Inclusion criteria were having been submitted to obstetric ultrasound before the 20th week of pregnancy in order to determine gestational age (GA) (13) and singleton pregnancy.

Data collection

Data were collected during an interview when a structured questionnaire was applied and clinical examinations in the prenatal period (baseline) and at delivery (from January 2010 to June 2011) were performed. During the prenatal period, 1,447 women were interviewed in the São Luís cohort and 1,400 in the Ribeirão Preto cohort. A total of 1,381 women in São Luís and 1,370 in Ribeirão Preto were interviewed again during the first 24 h after delivery. One pregnant woman in São Luís was excluded from the study because she did not provide information about hypertension during pregnancy.

The following information was collected in the prenatal period: age, family income, smoking habit during pregnancy, daily and weekly soft drink consumption, reported weight before pregnancy, and height measured with an Altura Exata¯ (TBW, Brazil) stadiometer. Additional information was obtained after delivery: schooling, skin color, parity, and hypertension based on medical diagnosis.

Exposure variables, confounding factors, mediators, and outcome

The exposure was soft drink consumption during pregnancy up to 22/25 weeks of GA. This information was obtained from answers to the following two questions: 1) On how many days of the week do you consume soft drinks? 2) How many times a day do you take soft drinks? The frequencies of weekly intake (zero to seven days a week) and of daily intake (once to six times a day) of soft drinks reported by the women were multiplied and categorized as a dichotomous variable corresponding to no or low consumption (<7 times per week) or high consumption (≥7 times per week) (14). This cutoff point was assumed since the majority of previous studies has shown that daily SSBs intake is associated to worse health outcomes, such as obesity and hypertension (8,9,15). Tertiles of soft drink consumption (measured in times per week) were also calculated to test a dose-response gradient in the association between soft drink consumption and gestational hypertension, as follows: for São Luís: 1st tertile (no consumption), 2nd tertile (once a week), and 3rd tertile (two or more times per week); and for Ribeirão Preto: 1st tertile (up to once a week), 2nd tertile (two to six times per week), and 3rd tertile (seven or more times per week).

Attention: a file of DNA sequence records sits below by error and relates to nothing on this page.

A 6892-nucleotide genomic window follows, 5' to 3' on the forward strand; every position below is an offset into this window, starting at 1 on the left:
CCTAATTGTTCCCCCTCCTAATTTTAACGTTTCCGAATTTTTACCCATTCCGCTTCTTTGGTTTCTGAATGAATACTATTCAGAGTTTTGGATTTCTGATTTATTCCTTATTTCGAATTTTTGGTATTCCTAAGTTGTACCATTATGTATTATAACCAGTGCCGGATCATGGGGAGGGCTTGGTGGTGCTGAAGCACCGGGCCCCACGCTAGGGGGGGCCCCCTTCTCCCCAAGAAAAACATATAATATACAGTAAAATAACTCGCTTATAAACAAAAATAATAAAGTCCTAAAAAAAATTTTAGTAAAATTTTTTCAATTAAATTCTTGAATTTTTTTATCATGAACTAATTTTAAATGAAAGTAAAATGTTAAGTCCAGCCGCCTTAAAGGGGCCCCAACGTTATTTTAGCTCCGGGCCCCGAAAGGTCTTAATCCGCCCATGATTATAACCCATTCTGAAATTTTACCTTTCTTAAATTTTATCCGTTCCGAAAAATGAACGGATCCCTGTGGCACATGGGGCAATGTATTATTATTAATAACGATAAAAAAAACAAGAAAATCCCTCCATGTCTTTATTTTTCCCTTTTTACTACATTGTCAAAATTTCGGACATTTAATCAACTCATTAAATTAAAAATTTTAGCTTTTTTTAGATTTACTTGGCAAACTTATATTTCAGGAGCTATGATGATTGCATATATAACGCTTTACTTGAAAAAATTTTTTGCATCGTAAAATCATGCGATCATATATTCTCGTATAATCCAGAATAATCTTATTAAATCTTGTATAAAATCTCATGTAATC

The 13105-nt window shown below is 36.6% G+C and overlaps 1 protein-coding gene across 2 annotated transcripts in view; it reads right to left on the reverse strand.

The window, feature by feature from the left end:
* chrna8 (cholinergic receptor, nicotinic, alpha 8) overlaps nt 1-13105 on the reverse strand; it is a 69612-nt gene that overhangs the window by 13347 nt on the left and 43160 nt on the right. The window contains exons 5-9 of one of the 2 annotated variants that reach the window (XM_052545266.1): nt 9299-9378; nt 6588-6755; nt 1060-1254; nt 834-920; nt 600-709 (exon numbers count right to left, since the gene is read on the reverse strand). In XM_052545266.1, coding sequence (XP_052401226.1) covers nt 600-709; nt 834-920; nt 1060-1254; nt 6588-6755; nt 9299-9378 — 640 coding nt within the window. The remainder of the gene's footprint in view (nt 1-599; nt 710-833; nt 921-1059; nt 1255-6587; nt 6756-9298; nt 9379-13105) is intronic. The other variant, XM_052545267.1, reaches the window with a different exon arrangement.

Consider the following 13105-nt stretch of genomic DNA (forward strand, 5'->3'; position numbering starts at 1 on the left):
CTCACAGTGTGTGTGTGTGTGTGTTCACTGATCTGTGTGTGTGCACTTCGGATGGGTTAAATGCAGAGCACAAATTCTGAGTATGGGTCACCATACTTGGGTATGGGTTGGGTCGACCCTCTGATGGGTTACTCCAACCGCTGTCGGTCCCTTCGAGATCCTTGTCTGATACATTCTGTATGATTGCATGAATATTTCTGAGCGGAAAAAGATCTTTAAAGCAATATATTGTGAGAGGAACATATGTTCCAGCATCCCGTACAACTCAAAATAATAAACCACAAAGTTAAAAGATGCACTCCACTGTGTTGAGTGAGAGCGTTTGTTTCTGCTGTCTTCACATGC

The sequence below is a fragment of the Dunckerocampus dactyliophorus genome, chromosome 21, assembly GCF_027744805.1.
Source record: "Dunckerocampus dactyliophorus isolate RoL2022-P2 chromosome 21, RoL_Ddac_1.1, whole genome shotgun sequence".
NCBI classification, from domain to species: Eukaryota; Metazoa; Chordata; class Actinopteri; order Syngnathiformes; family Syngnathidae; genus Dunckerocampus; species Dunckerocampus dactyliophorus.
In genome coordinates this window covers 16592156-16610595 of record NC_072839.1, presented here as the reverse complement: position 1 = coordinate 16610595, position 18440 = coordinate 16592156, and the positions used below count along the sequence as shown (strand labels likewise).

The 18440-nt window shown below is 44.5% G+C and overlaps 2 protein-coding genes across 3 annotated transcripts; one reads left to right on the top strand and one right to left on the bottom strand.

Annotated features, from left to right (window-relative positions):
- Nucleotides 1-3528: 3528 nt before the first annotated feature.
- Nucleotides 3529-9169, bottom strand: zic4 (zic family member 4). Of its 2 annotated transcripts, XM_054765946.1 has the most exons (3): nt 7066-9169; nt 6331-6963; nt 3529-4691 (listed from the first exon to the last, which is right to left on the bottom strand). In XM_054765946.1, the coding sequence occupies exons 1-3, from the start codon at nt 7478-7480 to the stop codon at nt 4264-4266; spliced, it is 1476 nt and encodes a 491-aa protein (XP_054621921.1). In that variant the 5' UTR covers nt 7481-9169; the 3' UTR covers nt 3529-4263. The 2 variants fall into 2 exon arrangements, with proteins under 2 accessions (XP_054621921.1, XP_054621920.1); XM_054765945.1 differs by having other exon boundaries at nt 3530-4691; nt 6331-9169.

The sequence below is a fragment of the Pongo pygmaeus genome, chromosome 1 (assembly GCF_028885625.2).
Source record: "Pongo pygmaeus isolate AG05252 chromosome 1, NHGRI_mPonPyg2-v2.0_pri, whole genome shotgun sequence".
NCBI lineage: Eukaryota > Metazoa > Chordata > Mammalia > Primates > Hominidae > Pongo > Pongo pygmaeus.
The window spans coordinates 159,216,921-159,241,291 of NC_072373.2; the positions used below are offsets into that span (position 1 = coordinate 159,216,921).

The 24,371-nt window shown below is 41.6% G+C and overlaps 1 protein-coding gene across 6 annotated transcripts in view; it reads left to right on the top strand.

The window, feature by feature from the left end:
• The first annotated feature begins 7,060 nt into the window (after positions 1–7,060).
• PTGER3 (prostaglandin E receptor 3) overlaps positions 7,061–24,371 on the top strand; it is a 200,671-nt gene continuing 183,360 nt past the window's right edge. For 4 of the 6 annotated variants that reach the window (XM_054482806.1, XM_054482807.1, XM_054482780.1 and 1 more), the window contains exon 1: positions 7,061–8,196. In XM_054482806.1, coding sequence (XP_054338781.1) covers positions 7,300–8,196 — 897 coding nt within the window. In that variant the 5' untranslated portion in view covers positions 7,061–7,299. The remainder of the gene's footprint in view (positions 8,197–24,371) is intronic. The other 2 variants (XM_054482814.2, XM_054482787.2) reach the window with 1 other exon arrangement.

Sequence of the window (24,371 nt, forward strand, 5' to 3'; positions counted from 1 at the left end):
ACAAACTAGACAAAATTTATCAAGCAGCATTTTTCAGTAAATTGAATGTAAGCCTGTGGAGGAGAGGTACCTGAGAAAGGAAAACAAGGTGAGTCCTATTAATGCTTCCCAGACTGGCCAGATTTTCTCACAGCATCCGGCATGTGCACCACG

The outcome was hypertension during the current pregnancy based on medical diagnosis (yes or no). This information was obtained from the response to the following question: “Did you have hypertension (high blood pressure) in the current pregnancy, diagnosed by a doctor or a nurse?”

Sociodemographic and economic variables were considered to be confounding factors since these variables are ancestral (common factors) regarding both exposure (16) and outcome (3). Maternal age was categorized as 14-19, 20-24, 25-29, 30-34, and ≥35 years. Skin color was self-reported and categorized as white, black, brown (which represents miscegenation of black and white Brazilians), and yellow (Asian peoples).